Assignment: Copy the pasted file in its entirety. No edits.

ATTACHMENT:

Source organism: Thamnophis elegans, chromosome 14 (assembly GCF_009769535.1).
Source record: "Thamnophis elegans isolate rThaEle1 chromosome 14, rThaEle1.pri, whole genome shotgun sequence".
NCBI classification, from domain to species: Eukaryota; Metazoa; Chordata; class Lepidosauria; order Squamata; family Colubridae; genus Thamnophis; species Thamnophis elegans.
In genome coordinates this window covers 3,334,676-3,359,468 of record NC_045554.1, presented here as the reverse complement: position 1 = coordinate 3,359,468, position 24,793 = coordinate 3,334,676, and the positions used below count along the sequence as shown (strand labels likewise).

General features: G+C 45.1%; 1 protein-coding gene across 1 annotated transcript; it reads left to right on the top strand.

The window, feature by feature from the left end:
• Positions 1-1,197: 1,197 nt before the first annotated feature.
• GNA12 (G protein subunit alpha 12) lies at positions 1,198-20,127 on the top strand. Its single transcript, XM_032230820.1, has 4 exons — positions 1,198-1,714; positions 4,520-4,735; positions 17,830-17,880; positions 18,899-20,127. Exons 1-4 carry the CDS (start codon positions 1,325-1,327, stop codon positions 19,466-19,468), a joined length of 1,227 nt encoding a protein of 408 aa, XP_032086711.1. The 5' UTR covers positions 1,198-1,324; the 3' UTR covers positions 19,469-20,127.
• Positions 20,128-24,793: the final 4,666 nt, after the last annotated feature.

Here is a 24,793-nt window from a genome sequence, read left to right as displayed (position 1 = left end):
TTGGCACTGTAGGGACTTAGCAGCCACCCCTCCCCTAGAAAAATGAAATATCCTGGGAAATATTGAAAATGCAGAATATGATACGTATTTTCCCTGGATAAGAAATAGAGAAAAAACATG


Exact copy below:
Source organism: Thamnophis elegans, chromosome 14 (assembly GCF_009769535.1).
Source record: "Thamnophis elegans isolate rThaEle1 chromosome 14, rThaEle1.pri, whole genome shotgun sequence".
NCBI classification, from domain to species: Eukaryota; Metazoa; Chordata; class Lepidosauria; order Squamata; family Colubridae; genus Thamnophis; species Thamnophis elegans.
In genome coordinates this window covers 3,334,676-3,359,468 of record NC_045554.1, presented here as the reverse complement: position 1 = coordinate 3,359,468, position 24,793 = coordinate 3,334,676, and the positions used below count along the sequence as shown (strand labels likewise).

General features: G+C 45.1%; 1 protein-coding gene across 1 annotated transcript; it reads left to right on the top strand.

The window, feature by feature from the left end:
• Positions 1-1,197: 1,197 nt before the first annotated feature.
• GNA12 (G protein subunit alpha 12) lies at positions 1,198-20,127 on the top strand. Its single transcript, XM_032230820.1, has 4 exons — positions 1,198-1,714; positions 4,520-4,735; positions 17,830-17,880; positions 18,899-20,127. Exons 1-4 carry the CDS (start codon positions 1,325-1,327, stop codon positions 19,466-19,468), a joined length of 1,227 nt encoding a protein of 408 aa, XP_032086711.1. The 5' UTR covers positions 1,198-1,324; the 3' UTR covers positions 19,469-20,127.
• Positions 20,128-24,793: the final 4,666 nt, after the last annotated feature.

Here is a 24,793-nt window from a genome sequence, read left to right as displayed (position 1 = left end):
TTGGCACTGTAGGGACTTAGCAGCCACCCCTCCCCTAGAAAAATGAAATATCCTGGGAAATATTGAAAATGCAGAATATGATACGTATTTTCCCTGGATAAGAAATAGAGAAAAAACATG